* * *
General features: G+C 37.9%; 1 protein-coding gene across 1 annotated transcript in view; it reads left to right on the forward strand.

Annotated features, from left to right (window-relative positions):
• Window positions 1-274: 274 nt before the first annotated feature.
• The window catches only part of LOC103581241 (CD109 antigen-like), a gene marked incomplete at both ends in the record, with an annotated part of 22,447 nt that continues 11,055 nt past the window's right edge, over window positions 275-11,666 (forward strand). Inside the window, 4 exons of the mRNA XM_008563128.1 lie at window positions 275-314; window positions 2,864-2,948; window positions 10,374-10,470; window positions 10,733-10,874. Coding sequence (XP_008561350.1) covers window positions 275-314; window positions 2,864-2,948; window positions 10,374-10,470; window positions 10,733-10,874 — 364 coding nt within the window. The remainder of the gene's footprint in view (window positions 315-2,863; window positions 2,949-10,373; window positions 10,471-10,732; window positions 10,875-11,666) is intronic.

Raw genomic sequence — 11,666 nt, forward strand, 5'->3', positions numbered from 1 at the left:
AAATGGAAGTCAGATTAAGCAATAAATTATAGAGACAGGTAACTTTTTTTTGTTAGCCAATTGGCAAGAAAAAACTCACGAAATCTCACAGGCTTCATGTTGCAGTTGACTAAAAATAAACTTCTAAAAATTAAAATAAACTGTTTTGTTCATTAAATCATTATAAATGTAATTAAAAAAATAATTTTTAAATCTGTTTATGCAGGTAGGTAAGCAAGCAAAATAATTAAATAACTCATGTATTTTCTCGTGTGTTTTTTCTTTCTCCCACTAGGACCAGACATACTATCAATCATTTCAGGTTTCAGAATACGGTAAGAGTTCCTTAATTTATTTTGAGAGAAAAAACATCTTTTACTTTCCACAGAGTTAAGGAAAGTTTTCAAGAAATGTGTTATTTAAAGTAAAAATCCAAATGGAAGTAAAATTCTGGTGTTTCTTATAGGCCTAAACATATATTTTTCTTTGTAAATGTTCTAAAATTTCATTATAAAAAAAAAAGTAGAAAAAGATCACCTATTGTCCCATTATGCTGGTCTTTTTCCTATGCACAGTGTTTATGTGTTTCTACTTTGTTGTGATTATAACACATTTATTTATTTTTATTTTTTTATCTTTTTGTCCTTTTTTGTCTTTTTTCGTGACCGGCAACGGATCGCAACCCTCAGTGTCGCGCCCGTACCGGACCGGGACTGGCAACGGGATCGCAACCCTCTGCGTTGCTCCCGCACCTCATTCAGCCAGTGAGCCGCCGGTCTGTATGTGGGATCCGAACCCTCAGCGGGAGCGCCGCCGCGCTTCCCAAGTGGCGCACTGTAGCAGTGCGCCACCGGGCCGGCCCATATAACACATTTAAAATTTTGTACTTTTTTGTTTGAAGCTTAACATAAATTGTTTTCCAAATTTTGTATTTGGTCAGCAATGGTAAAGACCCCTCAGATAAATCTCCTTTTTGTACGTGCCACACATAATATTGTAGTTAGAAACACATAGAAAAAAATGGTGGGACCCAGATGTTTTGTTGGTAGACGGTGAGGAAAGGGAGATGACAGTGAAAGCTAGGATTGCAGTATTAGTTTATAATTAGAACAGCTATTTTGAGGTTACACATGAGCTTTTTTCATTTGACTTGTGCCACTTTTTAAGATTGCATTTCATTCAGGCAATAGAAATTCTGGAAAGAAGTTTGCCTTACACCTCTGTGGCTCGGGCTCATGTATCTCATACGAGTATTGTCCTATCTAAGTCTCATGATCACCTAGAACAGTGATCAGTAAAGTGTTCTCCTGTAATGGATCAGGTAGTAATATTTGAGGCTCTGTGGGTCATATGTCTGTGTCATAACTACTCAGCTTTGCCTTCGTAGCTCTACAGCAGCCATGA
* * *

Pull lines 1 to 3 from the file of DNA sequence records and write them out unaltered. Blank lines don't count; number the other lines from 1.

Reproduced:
General features: G+C 37.9%; 1 protein-coding gene across 1 annotated transcript in view; it reads left to right on the forward strand.

Annotated features, from left to right (window-relative positions):
• Window positions 1-274: 274 nt before the first annotated feature.